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On December 1, a man snowmobiling in a remote region of Alaska made his presence felt with the Apple iPhone 14's new satellite capability. He had broken down on his route from Noorvik to Kotzebue and was exposed to the cold environment. Therefore, at around 2:00 a.m. local time, he sent out an emergency SOS via satellite. An Apple Emergency Response Center then forwarded the call for help to the Alaska State Troopers. In cooperation with the Northwest Arctic Borough Search and Rescue Coordinator (NWAB SAR) and local forces, four volunteers were then sent to rescue the stranded man and take him to Kotzebue.
One of the first success stories of iPhone emergency SOS via satellite
In addition to the summary above, you, among other things on the official site of the Public Information Office of the Alaska Department Of Public Safety and the State Troopers in the original, there is more information on the subject. So has MacRumors in one Post emphasized that the two mentioned cities in Alaska are close to 69° latitude. That's especially worth noting since Apple's support document HT213426 the following to consider: "The satellite connection may not work in locations greater than 62 degrees latitude, such as B. in the northern areas of Canada or Alaska.So the man was lucky to be just on the edge of usable satellite coverage.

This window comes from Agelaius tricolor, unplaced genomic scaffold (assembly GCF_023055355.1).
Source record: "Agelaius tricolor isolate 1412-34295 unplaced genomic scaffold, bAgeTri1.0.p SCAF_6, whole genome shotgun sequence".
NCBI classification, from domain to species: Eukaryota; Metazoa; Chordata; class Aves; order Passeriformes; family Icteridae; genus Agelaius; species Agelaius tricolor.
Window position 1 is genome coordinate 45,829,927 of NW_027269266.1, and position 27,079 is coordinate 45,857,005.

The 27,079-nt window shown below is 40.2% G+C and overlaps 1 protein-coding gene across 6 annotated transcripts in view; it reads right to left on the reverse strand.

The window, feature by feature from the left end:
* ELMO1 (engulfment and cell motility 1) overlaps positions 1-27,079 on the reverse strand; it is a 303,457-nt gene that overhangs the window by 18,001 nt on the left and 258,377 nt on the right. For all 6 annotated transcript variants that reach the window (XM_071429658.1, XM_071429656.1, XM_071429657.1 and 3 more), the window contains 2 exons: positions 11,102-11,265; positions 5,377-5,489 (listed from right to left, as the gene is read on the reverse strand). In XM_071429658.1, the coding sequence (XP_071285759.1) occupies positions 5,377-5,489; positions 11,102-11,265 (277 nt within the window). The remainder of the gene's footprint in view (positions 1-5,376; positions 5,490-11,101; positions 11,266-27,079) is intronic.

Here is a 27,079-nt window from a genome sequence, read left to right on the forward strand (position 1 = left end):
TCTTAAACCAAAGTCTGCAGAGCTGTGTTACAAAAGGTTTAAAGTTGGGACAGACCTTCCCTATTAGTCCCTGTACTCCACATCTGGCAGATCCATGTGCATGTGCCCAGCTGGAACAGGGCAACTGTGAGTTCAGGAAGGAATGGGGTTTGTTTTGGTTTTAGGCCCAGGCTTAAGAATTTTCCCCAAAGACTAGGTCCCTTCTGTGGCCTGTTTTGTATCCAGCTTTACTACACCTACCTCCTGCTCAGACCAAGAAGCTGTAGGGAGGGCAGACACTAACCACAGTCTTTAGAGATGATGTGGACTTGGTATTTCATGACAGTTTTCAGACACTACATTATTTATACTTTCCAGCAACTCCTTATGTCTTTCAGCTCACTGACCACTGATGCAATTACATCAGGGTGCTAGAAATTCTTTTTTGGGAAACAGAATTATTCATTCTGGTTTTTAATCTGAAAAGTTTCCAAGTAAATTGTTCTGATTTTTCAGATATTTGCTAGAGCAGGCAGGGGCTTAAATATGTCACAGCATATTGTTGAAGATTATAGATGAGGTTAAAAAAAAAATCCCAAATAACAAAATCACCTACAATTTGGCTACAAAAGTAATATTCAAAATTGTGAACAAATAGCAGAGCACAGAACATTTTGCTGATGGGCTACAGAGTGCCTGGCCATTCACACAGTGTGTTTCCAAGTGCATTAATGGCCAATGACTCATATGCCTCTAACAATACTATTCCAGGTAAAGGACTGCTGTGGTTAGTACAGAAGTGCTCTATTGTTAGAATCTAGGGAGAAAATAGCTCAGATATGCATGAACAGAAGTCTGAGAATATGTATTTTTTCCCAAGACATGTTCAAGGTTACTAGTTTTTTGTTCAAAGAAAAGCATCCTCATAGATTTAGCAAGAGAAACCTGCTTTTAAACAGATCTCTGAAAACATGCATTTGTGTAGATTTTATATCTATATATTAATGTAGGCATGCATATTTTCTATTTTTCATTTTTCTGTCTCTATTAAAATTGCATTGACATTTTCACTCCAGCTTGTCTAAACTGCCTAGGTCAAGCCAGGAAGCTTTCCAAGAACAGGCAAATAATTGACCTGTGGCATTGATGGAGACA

Learn more about how it works on iPhone 14 series devices
This month, the ability to send an emergency SOS via satellite will also come to iPhone 14 devices in Germany, France, Ireland and the United Kingdom. So far it can only be used in North America, i.e. in the USA and Canada. An iPhone 14, iPhone 14 Plus, iPhone 14 Pro or iPhone 14 Pro Max is required - each with at least iOS 16.1. After activating the device and the function, the satellite connection is free for two years. Apple has not yet published any information on how much it will then cost or what options there will be for using it (permanent and / or temporary subscriptions).
After graduating from high school, Johannes completed an apprenticeship as a business assistant specializing in foreign languages. But then he decided to research and write, which resulted in his independence. For several years he has been working for Sir Apfelot, among others. His articles include product introductions, news, manuals, video games, consoles, and more. He follows Apple keynotes live via stream.
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